|Authors||Ewald JA, Peters N, Desotelle JA, Hoffmann FM, Jarrard DF|
|Journal||J Biomol Screen Volume: 14 Issue: 7 Pages: 853-8|
|Publish Date||2009 Aug|
Cellular senescence is a persistently growth-arrested phenotype in normal and transformed cells induced by noncytotoxic stress. Cytostasis as a method of cancer treatment has recently generated significant interest. Research into the induction of cellular senescence as cancer therapy has been hindered by a lack of compounds that efficiently induce this response. The authors describe a semiautomated high-throughput method to identify library compounds that induce senescence using prostate cancer cells cultured in 96-well plates. Primary hits are identified by low cell numbers after 3 days in culture, measured by Hoechst 33342 fluorescence. A secondary visual assessment of senescence-associated beta-galactosidase staining and cellular morphology in the same wells distinguishes senescence from quiescence, apoptosis, and other false positives. This method was used to screen a 4160-compound library of known bioactive compounds and natural products at a 10-microM dose. Candidate compounds were further selected based on persistent growth arrest after drug removal and increased expression of previously described senescence marker genes. Four lead compounds not previously associated with senescence were identified for further investigation. This is the first successful assay to identify novel agents from compound libraries based on senescence induction in cancer cells.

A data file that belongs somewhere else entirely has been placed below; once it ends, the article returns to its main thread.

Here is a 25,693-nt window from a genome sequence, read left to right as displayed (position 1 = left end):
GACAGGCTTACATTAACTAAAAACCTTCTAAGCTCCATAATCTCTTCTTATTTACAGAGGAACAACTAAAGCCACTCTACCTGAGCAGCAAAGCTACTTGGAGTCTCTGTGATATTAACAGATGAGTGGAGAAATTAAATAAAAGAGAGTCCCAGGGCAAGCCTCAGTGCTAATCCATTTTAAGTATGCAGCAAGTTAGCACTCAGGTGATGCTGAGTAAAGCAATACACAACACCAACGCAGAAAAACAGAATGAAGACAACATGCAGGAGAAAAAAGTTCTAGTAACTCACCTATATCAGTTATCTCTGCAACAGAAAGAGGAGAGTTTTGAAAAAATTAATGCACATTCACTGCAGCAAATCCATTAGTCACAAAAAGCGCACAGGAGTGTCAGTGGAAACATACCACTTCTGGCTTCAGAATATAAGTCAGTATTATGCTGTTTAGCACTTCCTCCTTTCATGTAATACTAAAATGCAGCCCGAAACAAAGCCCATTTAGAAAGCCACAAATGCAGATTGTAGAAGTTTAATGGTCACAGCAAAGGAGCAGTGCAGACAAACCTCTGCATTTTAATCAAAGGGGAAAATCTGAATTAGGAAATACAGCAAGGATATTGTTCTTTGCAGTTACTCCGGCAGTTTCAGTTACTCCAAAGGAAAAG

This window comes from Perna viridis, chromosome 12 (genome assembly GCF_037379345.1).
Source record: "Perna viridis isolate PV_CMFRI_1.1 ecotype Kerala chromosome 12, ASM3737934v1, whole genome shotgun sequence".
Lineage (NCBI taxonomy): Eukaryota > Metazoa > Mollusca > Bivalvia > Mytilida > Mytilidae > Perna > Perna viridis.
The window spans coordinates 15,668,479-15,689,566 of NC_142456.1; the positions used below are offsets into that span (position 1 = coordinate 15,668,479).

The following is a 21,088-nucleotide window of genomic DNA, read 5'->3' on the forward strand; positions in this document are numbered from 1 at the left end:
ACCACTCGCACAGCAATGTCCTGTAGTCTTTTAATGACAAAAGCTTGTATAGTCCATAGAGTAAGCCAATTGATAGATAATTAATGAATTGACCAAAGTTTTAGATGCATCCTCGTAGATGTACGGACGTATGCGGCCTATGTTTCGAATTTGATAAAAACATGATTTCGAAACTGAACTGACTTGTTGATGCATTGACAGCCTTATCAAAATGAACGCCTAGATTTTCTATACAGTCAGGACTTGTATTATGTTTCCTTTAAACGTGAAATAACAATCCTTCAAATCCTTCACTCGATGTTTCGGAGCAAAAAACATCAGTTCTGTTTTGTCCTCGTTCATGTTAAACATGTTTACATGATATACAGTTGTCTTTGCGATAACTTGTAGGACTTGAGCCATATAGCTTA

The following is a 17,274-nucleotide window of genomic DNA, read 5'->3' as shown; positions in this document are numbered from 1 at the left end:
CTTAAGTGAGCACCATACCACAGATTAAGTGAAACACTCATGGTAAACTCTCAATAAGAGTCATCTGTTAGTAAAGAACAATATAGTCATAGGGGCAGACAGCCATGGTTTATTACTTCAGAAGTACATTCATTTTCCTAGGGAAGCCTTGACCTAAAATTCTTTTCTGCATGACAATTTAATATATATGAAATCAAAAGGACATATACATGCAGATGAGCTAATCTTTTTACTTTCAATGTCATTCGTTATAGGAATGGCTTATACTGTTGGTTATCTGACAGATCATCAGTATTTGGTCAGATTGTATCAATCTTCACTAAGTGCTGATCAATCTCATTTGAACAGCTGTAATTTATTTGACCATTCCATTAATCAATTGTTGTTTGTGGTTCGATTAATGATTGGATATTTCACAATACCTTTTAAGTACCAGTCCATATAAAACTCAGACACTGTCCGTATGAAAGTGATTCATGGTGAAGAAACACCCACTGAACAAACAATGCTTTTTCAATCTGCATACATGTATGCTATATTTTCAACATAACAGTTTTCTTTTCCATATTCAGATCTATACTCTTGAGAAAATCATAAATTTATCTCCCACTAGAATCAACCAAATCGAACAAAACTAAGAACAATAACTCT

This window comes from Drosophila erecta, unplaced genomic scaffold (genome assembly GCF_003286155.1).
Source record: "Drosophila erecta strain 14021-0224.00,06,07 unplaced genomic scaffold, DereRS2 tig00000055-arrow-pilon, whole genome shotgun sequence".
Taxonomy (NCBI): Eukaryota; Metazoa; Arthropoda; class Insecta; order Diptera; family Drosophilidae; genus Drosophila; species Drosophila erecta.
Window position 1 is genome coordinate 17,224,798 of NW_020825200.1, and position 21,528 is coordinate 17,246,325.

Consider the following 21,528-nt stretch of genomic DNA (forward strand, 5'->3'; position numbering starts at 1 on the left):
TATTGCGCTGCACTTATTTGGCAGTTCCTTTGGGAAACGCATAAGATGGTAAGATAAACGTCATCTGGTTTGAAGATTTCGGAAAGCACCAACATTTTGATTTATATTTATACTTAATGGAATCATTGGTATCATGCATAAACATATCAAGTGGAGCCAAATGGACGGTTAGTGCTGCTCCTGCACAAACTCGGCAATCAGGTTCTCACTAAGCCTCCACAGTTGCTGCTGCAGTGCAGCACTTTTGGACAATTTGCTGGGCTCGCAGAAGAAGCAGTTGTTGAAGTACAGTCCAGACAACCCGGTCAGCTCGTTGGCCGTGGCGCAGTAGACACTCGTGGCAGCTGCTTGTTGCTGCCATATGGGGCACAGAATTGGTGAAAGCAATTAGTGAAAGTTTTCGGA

|Full Text||Full text available on PubMed Central|